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GM engine fire defect vehicles set for fourth recall
On behalf of Noland Law Firm, LLC posted in car accidents on Friday, November 6, 2015.
We all know driving a motor vehicle can be dangerous. There is the threat of drunk or distracted drivers. In heavy congestion and with construction delays around Kansas City, there is always the risk of being rear-ended by an inattentive motorist. There are drowsy drivers and fatigued truckers, who could trigger a crash as they doze off. And there is always the weather, from winter snow and ice to sudden thunderstorms in the summer.
So, wouldn’t it be ironic if you survived all of that during your day driving around, only to be burned in your home after you arrive back safely? Well, if you own one of the cars General Motors (GM) recalled last week, you may want to leave it on the street until they manage to develop an effective repair for a defect that has caused more than 1,300 fires, 19 injuries and burned some structures, like garages.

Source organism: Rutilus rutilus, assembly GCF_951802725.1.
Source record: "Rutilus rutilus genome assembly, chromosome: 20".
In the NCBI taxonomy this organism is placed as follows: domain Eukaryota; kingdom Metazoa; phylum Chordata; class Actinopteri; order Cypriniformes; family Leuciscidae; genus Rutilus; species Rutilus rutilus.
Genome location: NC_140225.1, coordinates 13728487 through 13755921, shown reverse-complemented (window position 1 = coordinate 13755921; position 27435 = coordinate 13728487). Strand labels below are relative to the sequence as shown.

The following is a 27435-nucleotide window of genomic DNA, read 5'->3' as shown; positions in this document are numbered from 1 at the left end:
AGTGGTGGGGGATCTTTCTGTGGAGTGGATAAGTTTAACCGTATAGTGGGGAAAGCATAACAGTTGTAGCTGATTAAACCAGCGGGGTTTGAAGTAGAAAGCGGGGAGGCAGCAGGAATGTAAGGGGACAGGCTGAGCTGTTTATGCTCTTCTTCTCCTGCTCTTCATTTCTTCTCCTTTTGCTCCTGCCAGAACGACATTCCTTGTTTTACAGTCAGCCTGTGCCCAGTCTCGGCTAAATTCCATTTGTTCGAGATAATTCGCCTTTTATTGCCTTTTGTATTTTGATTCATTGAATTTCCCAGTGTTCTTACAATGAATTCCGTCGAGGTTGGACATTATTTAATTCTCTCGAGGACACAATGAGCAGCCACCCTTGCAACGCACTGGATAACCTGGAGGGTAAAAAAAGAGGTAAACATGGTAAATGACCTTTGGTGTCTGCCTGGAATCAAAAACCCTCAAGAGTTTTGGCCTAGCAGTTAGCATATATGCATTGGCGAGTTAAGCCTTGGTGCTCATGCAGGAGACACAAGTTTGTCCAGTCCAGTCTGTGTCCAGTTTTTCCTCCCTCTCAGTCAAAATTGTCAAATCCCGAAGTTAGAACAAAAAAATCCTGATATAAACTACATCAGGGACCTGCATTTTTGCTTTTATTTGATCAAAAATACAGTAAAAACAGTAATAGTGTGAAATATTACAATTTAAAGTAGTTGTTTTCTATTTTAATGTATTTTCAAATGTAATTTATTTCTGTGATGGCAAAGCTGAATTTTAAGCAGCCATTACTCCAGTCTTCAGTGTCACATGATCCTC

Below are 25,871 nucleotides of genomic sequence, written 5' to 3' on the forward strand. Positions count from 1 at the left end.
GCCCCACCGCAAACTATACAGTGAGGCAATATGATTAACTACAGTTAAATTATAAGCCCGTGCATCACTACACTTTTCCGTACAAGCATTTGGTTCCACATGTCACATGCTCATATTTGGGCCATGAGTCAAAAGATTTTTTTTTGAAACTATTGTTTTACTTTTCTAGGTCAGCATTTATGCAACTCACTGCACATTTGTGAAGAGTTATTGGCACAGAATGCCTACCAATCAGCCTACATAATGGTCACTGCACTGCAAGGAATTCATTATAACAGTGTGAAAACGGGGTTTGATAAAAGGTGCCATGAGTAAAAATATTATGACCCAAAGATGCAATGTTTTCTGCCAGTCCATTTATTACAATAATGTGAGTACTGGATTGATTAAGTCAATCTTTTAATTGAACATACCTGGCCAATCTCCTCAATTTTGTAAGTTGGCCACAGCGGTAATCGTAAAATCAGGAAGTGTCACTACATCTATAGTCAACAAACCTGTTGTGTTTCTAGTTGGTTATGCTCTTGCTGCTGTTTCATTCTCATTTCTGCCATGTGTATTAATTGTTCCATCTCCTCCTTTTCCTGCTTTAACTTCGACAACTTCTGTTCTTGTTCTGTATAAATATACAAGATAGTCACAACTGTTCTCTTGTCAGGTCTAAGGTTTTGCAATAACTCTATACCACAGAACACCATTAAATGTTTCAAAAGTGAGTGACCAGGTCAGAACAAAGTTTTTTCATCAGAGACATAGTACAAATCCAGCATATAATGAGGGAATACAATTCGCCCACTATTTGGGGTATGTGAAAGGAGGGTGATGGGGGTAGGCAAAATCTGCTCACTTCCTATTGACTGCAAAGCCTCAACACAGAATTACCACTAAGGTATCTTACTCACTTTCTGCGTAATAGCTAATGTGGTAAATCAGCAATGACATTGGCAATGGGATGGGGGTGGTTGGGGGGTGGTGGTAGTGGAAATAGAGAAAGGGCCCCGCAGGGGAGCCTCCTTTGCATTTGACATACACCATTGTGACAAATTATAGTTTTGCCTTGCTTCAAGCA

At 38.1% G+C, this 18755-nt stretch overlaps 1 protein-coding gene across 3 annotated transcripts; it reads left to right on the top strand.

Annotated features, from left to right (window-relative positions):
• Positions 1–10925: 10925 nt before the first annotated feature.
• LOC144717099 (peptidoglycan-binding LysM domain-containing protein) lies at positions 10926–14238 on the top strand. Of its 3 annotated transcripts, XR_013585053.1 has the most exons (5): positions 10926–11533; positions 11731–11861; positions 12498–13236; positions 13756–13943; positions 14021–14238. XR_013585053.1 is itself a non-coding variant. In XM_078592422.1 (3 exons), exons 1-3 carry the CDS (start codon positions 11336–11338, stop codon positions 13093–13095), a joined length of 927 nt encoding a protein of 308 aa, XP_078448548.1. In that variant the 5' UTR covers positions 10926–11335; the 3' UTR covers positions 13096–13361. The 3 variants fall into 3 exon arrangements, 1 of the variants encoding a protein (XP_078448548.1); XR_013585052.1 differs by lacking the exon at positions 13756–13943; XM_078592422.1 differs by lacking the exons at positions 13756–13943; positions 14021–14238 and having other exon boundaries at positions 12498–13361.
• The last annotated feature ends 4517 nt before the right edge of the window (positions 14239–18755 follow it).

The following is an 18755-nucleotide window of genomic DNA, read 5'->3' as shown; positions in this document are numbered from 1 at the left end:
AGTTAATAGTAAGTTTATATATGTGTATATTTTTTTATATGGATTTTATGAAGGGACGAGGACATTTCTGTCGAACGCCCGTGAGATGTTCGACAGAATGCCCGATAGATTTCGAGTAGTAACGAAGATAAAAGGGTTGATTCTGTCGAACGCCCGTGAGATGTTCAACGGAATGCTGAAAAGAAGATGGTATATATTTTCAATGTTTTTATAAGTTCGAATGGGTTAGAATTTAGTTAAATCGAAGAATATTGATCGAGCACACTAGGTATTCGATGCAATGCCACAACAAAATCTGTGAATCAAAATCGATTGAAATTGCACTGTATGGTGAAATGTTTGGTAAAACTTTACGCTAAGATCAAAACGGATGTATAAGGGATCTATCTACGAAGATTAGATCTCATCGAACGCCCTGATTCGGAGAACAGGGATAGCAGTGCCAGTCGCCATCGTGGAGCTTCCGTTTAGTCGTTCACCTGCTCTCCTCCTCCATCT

This recall involves older cars, dating from 1997 to 2004. The troubling part of this story is that GM has attempted to fix this defect during three earlier recalls. One complaint filed with the National Highway Traffic Safety Administration noted the car was taken to a dealer to be fixed, and yet after that repair, it nonetheless caught fire and burned.
This has not been a good year for GM or the auto industry as a whole, which has seen old problems, like this engine fire defect, the GM ignition switch defect and the deadly air bag manufactured by Takata, all of which took years for recalls to be initiated. And some, like this one and the air bag defect, have been subject to numerous recalls, which have been either ineffective or not sufficiently comprehensive.
And on top of all of this, the VW emissions cheating scandal further erodes public confidence in the honesty of the car manufacturers. Is it any wonder some vehicle owners are becoming frustrated? For GM owners of these vehicles, let us hope this repair truly fixes the defect.